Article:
He had also previously served time for drug-trafficking offences and was released from prison in July 2002.

Nguyen claimed in his trial that he had been trying to smuggle heroin to pay for his brother's mounting legal bills, partly incurred by the court case that followed Khoa's involvement in the brawl.

The court heard that Khoa, now 25, left home against his mother's wishes, abused drugs and alcohol and was a frequent customer of Melbourne's Crown casino.

Nguyen's arrest had resulted in 'an increase in (the) level of (Khoa's) maturity' but he had relapsed into heroin use in 2003, possibly as a result of his brother's arrest in Singapore, The Australian quoted Judge Sexton as saying.

Khoa was in Singapore last week for the execution of his brother.

Nguyen's family left last night for Australia with his body.

Mr Lex Lasry, who has been the family spokesman, addressed the media although the family members kept mum at Changi Airport yesterday evening.

Asked about Khoa's criminal record, Mr Lasry said he did not know about it and dismissed it as irrelevant.

'I don't have a view about it,' he said.

'I've got some views about Khoa and where he's going from here and I don't want to say anything about that.'

Eric von Schonberg

Something has to be done about the arrogance of the Singaporean authoritarian government. Unfortunately, Australia is not a very strong country, and it’s leader seem clearly lacking in courage and forcefulness.

If a citizen of a powerful country is ever on death row in Singapore, I’d like to see the leader of that powerful country tell the Singaporean government unequivocally that if they carry out the execution, it will be treated as an act of war.

Then, if they were to go ahead and executed him anyway, I’d like to see two cruise missles launched taking out both the President and the Prime Minister of Singapore, followed by a warning to whomever replaces the eliminated leaders that another execution of one of their citizen will result in Singapore’s sovernty being completely revoked.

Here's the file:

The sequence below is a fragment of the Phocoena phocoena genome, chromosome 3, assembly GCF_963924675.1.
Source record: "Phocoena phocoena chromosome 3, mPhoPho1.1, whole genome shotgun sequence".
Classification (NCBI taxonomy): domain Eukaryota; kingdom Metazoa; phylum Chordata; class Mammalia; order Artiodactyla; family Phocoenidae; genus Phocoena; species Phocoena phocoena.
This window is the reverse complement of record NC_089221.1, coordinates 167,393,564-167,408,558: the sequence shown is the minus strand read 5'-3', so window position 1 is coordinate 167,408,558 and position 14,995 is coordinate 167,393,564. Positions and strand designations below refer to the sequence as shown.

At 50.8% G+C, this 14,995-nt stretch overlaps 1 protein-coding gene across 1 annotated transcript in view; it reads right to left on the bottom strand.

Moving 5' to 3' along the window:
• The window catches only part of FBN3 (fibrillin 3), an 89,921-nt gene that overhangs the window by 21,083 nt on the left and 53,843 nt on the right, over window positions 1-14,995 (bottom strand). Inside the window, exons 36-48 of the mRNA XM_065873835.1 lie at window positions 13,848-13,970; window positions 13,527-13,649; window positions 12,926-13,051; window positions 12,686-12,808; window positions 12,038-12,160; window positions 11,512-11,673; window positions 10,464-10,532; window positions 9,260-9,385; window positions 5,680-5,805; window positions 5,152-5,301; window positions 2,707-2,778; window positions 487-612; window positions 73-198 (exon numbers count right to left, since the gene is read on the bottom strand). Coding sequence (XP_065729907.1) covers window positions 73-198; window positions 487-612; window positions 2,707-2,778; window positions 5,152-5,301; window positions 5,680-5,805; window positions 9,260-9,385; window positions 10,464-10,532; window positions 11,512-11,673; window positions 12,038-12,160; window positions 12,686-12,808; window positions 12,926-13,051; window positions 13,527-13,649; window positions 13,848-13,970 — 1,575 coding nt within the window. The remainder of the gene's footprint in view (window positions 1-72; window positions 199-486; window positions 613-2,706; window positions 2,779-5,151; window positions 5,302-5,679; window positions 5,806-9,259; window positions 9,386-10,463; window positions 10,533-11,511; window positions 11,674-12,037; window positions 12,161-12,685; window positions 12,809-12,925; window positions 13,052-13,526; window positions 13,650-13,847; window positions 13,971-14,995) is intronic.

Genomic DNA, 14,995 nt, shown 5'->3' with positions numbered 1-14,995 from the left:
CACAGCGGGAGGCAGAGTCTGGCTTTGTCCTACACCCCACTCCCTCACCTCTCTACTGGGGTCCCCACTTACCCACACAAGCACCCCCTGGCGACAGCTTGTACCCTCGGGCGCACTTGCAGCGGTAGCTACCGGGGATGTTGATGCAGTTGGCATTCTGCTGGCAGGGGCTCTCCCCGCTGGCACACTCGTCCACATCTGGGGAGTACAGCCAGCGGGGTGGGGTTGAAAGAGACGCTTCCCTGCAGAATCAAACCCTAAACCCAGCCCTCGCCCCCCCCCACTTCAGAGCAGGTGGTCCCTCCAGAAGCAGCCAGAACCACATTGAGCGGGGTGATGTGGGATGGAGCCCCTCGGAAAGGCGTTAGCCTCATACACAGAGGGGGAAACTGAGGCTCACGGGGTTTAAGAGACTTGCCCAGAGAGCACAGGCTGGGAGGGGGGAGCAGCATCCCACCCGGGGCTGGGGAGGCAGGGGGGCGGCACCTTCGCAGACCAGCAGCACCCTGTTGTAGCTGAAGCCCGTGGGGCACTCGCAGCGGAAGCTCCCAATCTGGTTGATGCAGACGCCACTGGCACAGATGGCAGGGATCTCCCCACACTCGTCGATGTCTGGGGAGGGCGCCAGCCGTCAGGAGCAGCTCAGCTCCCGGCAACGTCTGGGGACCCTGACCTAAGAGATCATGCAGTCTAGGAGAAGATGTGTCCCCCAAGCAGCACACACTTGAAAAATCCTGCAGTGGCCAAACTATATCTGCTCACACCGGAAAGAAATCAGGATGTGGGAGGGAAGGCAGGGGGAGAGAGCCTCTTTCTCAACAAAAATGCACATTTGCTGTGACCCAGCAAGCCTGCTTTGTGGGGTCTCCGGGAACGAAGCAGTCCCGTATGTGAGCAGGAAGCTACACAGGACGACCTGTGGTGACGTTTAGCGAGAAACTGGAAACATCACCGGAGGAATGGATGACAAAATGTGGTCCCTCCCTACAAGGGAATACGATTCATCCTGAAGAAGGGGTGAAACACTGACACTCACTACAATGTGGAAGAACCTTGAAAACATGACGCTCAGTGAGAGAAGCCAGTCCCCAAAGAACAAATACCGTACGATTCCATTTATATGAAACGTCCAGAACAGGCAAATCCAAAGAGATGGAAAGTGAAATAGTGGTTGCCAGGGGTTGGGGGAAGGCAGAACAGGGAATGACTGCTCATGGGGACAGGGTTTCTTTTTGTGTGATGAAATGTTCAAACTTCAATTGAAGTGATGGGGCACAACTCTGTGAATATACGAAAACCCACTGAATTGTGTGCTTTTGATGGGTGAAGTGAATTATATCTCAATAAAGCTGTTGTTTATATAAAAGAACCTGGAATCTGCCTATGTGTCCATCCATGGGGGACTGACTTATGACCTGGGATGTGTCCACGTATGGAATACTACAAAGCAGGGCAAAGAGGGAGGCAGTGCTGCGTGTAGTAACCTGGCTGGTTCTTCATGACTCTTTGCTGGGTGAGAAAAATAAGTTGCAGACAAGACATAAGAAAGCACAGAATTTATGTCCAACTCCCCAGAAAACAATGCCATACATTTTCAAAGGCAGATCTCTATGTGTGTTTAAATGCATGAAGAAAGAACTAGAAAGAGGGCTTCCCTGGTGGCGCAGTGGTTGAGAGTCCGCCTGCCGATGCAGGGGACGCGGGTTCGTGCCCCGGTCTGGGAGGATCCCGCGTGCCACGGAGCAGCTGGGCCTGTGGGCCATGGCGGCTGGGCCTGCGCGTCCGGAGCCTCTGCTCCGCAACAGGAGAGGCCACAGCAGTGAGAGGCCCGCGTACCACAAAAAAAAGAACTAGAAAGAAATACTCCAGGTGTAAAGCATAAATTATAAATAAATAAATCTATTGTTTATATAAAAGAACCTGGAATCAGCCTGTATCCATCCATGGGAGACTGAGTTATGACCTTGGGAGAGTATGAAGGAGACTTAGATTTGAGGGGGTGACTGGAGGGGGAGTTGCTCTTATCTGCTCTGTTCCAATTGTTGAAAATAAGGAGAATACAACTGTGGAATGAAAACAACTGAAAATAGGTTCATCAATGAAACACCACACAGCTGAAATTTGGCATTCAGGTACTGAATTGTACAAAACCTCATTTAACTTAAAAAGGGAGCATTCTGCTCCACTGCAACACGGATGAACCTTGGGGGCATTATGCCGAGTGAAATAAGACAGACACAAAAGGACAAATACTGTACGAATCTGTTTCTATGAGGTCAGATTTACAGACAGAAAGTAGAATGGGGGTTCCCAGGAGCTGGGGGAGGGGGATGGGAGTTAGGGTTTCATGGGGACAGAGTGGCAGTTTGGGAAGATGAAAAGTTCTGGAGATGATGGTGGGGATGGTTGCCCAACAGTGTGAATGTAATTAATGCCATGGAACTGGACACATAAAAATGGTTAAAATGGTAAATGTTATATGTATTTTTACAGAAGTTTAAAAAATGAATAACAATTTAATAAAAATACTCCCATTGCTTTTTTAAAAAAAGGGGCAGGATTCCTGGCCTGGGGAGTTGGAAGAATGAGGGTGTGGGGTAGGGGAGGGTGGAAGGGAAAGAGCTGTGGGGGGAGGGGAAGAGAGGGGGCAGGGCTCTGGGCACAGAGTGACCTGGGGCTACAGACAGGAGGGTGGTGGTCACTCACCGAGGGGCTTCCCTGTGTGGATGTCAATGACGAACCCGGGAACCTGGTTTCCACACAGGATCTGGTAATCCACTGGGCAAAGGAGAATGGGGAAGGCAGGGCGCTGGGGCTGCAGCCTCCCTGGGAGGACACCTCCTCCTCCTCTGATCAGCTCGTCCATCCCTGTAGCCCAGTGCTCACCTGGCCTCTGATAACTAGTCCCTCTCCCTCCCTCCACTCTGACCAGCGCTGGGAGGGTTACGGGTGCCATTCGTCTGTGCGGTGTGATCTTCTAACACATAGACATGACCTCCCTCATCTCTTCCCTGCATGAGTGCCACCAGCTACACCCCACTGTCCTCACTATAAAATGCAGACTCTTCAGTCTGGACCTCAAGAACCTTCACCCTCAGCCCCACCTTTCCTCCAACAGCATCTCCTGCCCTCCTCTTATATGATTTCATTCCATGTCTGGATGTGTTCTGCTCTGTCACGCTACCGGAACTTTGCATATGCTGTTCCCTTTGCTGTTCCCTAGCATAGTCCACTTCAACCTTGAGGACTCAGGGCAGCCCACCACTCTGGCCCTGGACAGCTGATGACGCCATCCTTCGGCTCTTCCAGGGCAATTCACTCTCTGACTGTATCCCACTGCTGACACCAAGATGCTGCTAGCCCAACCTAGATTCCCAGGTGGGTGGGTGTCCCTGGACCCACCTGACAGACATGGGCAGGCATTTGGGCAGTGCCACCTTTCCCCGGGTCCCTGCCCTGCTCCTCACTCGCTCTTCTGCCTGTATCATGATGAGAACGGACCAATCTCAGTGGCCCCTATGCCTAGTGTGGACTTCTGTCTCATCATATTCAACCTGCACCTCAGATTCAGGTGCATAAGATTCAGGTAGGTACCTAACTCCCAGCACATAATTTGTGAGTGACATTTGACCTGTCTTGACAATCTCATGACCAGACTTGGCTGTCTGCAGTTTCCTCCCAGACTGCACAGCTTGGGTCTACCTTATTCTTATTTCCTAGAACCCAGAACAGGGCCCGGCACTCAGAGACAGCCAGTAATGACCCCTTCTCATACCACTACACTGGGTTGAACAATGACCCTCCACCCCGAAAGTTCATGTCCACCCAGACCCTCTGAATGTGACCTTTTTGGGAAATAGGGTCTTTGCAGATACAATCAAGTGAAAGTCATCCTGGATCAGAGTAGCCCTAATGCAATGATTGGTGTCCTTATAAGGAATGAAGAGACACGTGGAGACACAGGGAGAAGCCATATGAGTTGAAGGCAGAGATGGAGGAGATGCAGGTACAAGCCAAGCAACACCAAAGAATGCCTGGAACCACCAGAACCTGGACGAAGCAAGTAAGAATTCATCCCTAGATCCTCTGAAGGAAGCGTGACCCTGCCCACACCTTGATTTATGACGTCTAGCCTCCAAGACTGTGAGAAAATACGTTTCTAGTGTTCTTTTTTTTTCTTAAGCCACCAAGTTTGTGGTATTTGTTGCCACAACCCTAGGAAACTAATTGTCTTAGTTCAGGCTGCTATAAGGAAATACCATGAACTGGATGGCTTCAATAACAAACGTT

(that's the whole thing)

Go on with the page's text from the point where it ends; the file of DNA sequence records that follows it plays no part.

One can argue that Singapore has a sovereign right to execute drug smugglers, even when there are mitigating circumstances. In fact, one could even argue that Singapore has the sovereign right to execute those who chew gum. But, history has shown that a county’s sovereign rights only go so far as that country’s power. Throughout history, one country has constanty had its sovernty revoked by another. Furthermore, Nietzsche has asserted that there is no absolute good or evil, adn ultimately it’s power that determines what is right.

It’s time for Singapore’s sovernty to be revoked, and for some powerful country to plunder it. When that happens, losing face will be low on the their list of concerns.
Eric von Schonberg


Well Eric, this is not the first time Singapore stood up against much bigger and powerful country. Singapore stood up against President Bill Clinton couple years ago for canning US teenager for vandalism. I think few countries would go beyond just making some noise in the face of the mightly US.
Even China freed the pilots without trial and return the US spy plane that crashed onto its coast while illegally spying on China!!
In any case, you have to give admiration to Singapore for its guts to upholding its laws (that were based largely on Commonwealth colonial system).